The amount of items that are given away at just about all events is insane. The amount of useful and memorable items are few and far between. How many plastic bags, pencils, dancing robots, rubber wrist bands, and hammers that “boing” can one possibly use in life? Another reasonable question to ask is what about those items remind you about the exhibitor company within that booth space? This is a prime example of why the substance of what you give away really matters when potential clients approach your booth and engage with your staff.
Think outside of the ordinary
To be fair, pens are really useful and when they are not the 1/4 filled super slim ink tube kind that actually write for more than a few minutes, people tend to really have a use for them. So if this is an idea, don’t get cheap. Everyone hates a pent that doesn’t write and associating yourself with a failing item that will eventually cause a friction point. Take it a step further and offer quality over quantity and do not put them in a grab jar. We will talk more about this further in the post.
Large-capacity USB drives are great. Most USB drives are so small they can barely hold more than a few images. That is irritating and everyone reading this knows exactly how searching for a USB drive that can hold video presentations or larger files is more difficult than it should be. Branded with something clever like “large enough to handle your work” can remind potential clients that your not cheap and can handle their work.
Water holders, backpacks, and fanny packs are also really useful when you are wandering the show floor. Though these are premium giveaways, they are also going to be used outside of the show. If the packs are quality built, they are a moving billboard for your brand that can be seen by a lot of people over time. Rain jackets and umbrellas are also incredibly useful seasonally and can remind people of your company.
Out of all of the things I personally have collected over the years the only ones I still have are coffee mugs. I look at that company branding at least once a week and I have found the larger the mug, the more I use it. We are talking about the basic ceramic mug that is a staple in most homes. Simple and useful and practical.
How to handle the giveaway items
This is a big question that has a few answers depending on your approach to engaging potential prospects. Weeding out the non-qualified crowd that wants to cram their pockets with free items is actually a good thing. Your focus should be on truly interested parties. Common approaches are sitting through presentations and similar engagements.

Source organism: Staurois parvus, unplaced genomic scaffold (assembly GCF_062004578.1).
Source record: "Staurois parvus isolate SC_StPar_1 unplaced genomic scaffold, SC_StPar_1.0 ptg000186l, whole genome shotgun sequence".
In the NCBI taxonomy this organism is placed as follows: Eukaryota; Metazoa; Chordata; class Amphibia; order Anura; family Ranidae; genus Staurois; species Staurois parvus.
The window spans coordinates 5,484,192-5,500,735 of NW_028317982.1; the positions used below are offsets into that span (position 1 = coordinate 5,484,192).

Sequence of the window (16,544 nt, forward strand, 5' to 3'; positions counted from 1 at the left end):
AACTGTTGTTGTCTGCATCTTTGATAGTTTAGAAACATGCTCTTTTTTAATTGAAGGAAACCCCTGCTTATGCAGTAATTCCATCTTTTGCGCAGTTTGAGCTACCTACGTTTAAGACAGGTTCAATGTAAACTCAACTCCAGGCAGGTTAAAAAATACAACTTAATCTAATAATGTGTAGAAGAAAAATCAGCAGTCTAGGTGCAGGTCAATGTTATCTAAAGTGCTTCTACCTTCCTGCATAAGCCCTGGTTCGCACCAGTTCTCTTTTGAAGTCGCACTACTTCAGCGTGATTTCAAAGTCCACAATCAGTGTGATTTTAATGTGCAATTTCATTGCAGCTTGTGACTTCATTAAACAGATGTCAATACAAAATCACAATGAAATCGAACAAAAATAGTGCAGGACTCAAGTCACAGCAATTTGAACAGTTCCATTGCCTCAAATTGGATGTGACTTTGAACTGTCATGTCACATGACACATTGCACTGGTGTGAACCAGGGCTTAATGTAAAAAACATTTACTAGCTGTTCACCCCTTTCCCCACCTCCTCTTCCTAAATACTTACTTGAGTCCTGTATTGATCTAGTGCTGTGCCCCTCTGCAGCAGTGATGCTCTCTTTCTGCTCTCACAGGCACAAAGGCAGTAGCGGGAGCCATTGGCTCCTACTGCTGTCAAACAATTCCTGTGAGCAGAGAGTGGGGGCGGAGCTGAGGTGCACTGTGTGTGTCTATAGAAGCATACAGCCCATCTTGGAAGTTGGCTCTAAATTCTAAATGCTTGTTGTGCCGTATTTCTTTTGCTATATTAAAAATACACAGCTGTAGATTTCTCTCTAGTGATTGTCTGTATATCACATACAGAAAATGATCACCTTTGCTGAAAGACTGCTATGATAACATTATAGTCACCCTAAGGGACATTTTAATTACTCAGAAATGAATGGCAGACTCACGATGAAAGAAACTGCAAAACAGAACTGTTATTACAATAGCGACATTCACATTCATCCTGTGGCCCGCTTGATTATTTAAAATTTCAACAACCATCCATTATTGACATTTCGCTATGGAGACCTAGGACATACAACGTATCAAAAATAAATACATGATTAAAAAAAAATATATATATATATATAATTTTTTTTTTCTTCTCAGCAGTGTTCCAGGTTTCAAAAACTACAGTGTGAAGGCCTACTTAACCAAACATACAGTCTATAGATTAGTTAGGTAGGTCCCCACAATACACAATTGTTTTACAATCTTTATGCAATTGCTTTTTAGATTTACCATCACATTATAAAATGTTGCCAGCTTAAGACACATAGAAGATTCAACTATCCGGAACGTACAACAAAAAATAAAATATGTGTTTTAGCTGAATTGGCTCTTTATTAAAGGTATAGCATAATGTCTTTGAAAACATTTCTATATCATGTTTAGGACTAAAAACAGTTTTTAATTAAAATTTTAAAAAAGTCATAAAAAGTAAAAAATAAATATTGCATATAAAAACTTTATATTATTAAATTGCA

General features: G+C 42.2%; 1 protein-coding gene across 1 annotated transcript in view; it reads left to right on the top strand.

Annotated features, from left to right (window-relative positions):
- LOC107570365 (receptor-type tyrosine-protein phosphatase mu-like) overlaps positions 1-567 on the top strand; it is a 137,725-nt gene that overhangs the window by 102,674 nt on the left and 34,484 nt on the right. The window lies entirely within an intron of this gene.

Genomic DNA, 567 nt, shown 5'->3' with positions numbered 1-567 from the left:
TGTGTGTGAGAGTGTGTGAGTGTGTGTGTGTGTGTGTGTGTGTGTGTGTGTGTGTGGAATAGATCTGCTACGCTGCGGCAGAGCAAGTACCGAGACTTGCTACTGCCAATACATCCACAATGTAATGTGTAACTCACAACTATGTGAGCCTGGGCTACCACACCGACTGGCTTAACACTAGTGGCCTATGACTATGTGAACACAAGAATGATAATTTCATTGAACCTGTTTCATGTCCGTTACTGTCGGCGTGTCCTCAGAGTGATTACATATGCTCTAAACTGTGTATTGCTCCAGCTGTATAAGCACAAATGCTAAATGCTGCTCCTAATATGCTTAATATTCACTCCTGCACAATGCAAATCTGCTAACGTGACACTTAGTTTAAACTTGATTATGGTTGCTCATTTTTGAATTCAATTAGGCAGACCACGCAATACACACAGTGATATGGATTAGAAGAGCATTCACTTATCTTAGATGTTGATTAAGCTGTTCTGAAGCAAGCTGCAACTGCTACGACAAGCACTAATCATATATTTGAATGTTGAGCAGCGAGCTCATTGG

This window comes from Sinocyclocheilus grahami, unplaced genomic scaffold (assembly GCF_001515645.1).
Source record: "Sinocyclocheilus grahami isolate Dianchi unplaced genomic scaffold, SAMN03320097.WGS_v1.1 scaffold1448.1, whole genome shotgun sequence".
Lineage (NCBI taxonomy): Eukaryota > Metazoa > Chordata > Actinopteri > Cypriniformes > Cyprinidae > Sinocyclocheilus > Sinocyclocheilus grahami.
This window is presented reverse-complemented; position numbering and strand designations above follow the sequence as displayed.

Bubble containers full of cheap plastic items that say “free” just clogs show floors and (as we all know) encourages the scoop hand that grabs more than a single item. It is just the reality of the free mentality and offers a zero value sum for your marketing.
I am a huge fan of participation and questions with the booth staff. An awesome and memorable gift is one that is presented to the attendees that are actively asking questions and handed a premium giveaway by the booth staff when that conversation happens. “Thank you so much for seeing us and taking the time to listen to how we can help you, here is a token of our appreciation.” Then you are handed a nice backpack for example that is full of informational brochures, business cards and a giant thank you note. I guarantee they will remember your company for years.
Premium gifts for qualified participants
Another great way to give those premium items away lies within your pre-show marketing and meeting schedule. If you facilitate in-booth meetings at set times you can make sure those individuals are leaving with not just a conversation, but a gift for taking the time to sit down face-to-face.
These are just a handful of examples but you really get the idea of making sure your items are handed to parties that really would be interested in engaging your business professionally for consultation or work.
How Much to Spend
This is one of the more overlooked items when planning an exhibit. Go big or go home is what my opinion is. If you follow the advice above you are going to have a better ROI overall for your show. Sometimes it just takes one conversion to pay for the entirety of your show. One account landed, one new order or one contract can turn an expense to investment really quick.
It is unfortunate to see giveaway items in trashcans at the end of a conference, but it happens all the time. Why? Because those things that most companies give out just are not that interesting or useful.
Instead of buying cheap items that will be thrown away, spend some money on quality items that people will actually use or take some kind reminder of your business because attending a trade show is about far more than just selling – it’s about making a really good lasting impression.
Matt Smith has been a professional User Experience and Graphic designer for over 28 years who works closely with trade show and event companies in the San Francisco Bay Area and Denver Colorado.